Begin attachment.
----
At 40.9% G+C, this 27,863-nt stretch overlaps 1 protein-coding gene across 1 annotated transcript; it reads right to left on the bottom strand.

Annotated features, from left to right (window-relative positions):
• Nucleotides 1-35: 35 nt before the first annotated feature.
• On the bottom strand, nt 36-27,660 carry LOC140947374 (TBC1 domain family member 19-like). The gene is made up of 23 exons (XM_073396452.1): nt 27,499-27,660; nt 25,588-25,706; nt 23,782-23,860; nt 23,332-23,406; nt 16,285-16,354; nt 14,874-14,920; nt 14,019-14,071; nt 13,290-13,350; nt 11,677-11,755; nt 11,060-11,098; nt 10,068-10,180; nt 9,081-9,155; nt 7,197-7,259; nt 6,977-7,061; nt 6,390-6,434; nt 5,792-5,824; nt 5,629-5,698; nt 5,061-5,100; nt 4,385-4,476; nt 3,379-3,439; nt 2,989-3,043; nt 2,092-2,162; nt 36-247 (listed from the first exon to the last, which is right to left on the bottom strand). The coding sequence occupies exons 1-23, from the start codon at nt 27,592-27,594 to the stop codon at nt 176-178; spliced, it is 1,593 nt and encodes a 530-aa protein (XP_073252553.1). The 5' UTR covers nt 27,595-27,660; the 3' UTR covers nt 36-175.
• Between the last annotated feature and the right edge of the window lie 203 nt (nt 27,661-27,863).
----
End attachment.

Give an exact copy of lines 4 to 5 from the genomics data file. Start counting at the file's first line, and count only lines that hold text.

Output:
• On the bottom strand, nt 36-27,660 carry LOC140947374 (TBC1 domain family member 19-like). The gene is made up of 23 exons (XM_073396452.1): nt 27,499-27,660; nt 25,588-25,706; nt 23,782-23,860; nt 23,332-23,406; nt 16,285-16,354; nt 14,874-14,920; nt 14,019-14,071; nt 13,290-13,350; nt 11,677-11,755; nt 11,060-11,098; nt 10,068-10,180; nt 9,081-9,155; nt 7,197-7,259; nt 6,977-7,061; nt 6,390-6,434; nt 5,792-5,824; nt 5,629-5,698; nt 5,061-5,100; nt 4,385-4,476; nt 3,379-3,439; nt 2,989-3,043; nt 2,092-2,162; nt 36-247 (listed from the first exon to the last, which is right to left on the bottom strand). The coding sequence occupies exons 1-23, from the start codon at nt 27,592-27,594 to the stop codon at nt 176-178; spliced, it is 1,593 nt and encodes a 530-aa protein (XP_073252553.1). The 5' UTR covers nt 27,595-27,660; the 3' UTR covers nt 36-175.
• Between the last annotated feature and the right edge of the window lie 203 nt (nt 27,661-27,863).